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Can Nonprofits File Bankruptcy? is rarely discussed in the philanthropic community. Regardless, filing for federal bankruptcy relief is not uncommon and is a way to resolve the status of a nonprofit in serious financial difficulties. As with individuals and for-profit businesses, sometimes this drastic remedy is necessary.
Can Nonprofits File Bankruptcy? The Answer is YES!
Bankruptcy can become an option for a variety of reasons – some avoidable and others the result of outside, unexpected forces like a serious economic recession or sudden dry-up in government funding.
Nonprofits have an aversion to using bankruptcy as a tool. While nonprofit organizations constitute 30 percent of all corporations, they represent only 1 percent of corporate bankruptcy cases. I suspect the gap is indicative of their morality rather than their durability. Nonprofits are so anxious about reputation that they prefer risking liquidation to admitting financial distress.
“Nonprofits can benefit from the bankruptcy process, either by restructuring debts and continuing to operate, or by providing a method to transfer valuable assets to another entity which can continue to make use of them.” There are, however, restrictions that apply in case of a nonprofit entity “transferring its property.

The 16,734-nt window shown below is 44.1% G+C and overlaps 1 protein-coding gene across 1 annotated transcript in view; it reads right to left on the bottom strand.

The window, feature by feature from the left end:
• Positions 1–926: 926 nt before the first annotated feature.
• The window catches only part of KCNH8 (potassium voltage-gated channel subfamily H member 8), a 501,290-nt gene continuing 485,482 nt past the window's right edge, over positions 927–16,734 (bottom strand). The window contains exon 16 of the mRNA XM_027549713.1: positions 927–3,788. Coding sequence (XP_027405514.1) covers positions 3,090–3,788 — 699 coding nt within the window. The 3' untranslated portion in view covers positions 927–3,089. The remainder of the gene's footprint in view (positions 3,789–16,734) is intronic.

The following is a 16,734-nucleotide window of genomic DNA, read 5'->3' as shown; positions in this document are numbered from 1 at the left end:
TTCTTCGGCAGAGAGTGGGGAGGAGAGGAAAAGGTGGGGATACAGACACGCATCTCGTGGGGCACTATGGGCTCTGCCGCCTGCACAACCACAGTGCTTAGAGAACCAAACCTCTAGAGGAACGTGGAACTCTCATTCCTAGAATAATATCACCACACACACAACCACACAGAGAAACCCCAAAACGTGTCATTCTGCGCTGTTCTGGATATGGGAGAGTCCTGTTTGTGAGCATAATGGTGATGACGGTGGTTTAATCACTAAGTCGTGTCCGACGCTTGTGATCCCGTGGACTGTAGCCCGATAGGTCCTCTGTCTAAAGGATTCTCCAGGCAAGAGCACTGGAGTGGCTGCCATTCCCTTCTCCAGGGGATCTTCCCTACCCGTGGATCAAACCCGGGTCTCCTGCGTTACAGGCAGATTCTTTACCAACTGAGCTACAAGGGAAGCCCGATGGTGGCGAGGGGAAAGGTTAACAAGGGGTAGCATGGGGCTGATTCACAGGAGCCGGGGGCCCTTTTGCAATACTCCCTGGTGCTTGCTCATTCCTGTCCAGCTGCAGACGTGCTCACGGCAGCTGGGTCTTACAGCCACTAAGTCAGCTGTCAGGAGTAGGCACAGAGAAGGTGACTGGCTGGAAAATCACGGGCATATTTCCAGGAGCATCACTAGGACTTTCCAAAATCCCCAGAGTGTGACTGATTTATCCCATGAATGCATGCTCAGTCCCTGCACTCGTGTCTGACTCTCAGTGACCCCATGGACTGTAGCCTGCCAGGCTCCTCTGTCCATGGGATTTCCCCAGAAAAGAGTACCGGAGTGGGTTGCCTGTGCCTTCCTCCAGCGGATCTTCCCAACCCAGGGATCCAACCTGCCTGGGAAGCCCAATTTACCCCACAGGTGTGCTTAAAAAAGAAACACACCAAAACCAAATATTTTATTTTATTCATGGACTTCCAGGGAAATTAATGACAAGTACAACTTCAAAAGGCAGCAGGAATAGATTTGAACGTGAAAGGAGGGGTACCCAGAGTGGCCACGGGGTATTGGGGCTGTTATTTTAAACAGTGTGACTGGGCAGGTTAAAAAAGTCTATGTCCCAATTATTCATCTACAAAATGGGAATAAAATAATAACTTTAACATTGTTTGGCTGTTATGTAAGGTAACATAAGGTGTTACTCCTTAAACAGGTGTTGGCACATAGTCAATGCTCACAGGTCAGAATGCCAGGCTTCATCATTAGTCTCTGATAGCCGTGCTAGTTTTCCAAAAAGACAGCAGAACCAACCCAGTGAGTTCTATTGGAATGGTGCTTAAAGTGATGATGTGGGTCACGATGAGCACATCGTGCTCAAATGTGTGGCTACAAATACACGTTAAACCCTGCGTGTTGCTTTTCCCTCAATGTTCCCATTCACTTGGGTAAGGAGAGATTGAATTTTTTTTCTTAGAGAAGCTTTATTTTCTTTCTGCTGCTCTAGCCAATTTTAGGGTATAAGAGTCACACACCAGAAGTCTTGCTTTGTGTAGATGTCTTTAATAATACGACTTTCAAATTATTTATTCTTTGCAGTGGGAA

Section 541(f) of the Bankruptcy Code provides that a “nonprofit entity can transfer property only to the same extent it could if no bankruptcy had been filed.”
These issues can include, for instance, “analysis of legal or donor restrictions on the transfer of property owned by a nonprofit.” In certain industries, like healthcare, there are additional statutory obstacles, or there may be non-transferable licenses, or contracts with government or insurance companies.
Nonprofits File Bankruptcy…Here’s An Example
The Tumbleweed Center for Youth Development had been in operation for some 45 years. It had been serving “hundreds of homeless people ages 12-25 each year with resource centers, emergency and transitional housing, life counseling and other programs,” as well as “services for youth refugees and unaccompanied minors from outside the U.S.”
By December 2016, though, the directors made the decision to file for bankruptcy. The group “was having severe cash flow difficulties and what became insurmountable debt.” Earlier in the year, there had several key resignations: the CEO and not one, but two, CFOs. “New interim leadership determined that the organization was ‘grossly overspending.’”
What made the difference in terms – primarily – of the needy client population that about to be deprived of critical services was that a “handful of private foundations donated hundreds of thousands of dollars as the bankruptcy was declared to allow for an orderly transition even while programs continued to function.”
Under the court proceedings, all of the programs will be transferred to other nonprofits over several months as Tumbleweed liquidates assets to pay off its debts.